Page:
There were a number of pressing issues debated during the presidential campaign. The major foreign policy debate revolved around the appropriate American response to the French Revolution. Jefferson and the Democratic-Republicans were sympathetic to France, while the Federalists leaned more toward Britain, fearing the growing radicalism of the French Revolution and attempting to prevent the United States from being drawn into the conflict. The Federalist party’s pro-British stance led to accusations that Adams and his compatriots were seeking to undo the political effects of the American Revolution and restore the monarchy.
The Alien and Sedition Acts, which John Adams had signed into law in 1798, were another point of contention. The acts made it more difficult for immigrants to become US citizens, and included a provision criminalizing false statements critical of the federal government. This provision was squarely aimed at the Democratic-Republican opposition, which had been sharply critical of Adams and the Federalists. Critics of the Alien and Sedition Acts, many of them Democratic-Republicans, charged that they were unconstitutional and violated the First Amendment right to free speech.3
While the Democratic-Republicans were well-organized and effective, the Federalist party suffered from a split between John Adams and Alexander Hamilton. Hamilton penned a 54-page letter denouncing Adams, and it hurt the Federalist cause when it was published after falling into the hands of a Democratic-Republican. The campaigns were bitter and divisive, with both sides launching heated accusations, vilifying each other, and engaging in slander and character assassination. Adams and Jefferson, former friends and compatriots, had become bitter enemies.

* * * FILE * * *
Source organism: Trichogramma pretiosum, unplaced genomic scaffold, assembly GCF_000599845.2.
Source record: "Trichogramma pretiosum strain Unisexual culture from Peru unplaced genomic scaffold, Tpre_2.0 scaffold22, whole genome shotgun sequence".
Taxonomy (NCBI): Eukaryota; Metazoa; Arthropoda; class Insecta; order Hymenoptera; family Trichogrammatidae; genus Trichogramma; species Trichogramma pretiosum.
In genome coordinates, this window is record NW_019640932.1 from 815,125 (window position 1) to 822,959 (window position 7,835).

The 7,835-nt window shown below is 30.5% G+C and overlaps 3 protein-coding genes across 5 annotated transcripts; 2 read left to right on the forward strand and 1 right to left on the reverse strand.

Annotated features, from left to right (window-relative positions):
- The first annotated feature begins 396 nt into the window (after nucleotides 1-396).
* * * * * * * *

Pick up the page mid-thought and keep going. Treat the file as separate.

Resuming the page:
“The Revolution of 1800”

In 1800, each state was allowed to choose its own voting day; thus, voting in the presidential election lasted from April through October. With only one state remaining—South Carolina—Adams and Jefferson were tied, with 65 electoral votes each. When South Carolina returned its results, it awarded the election to Jefferson. However, there were a number of disputed returns, and the election was ultimately decided in the House of Representatives.
Map of the electoral college votes in the election of 1800. Jackson carried the South and most of the mid-Atlantic, while Adams captured New England.
Map showing electoral college votes cast for each candidate in the election of 1800. Orange bubbles indicate votes cast for Adams in states that cast votes for both candidates. Map adapted from Wikimedia Commons.
Jefferson had chosen for his running mate Aaron Burr, a New Yorker who had served as president of the Senate. (Burr would later go down in infamy for killing Alexander Hamilton in a duel in 1804.) But during the election of 1800, Burr proved a consummate tactician, gaining control of the state legislature of New York and awarding its votes to Jefferson.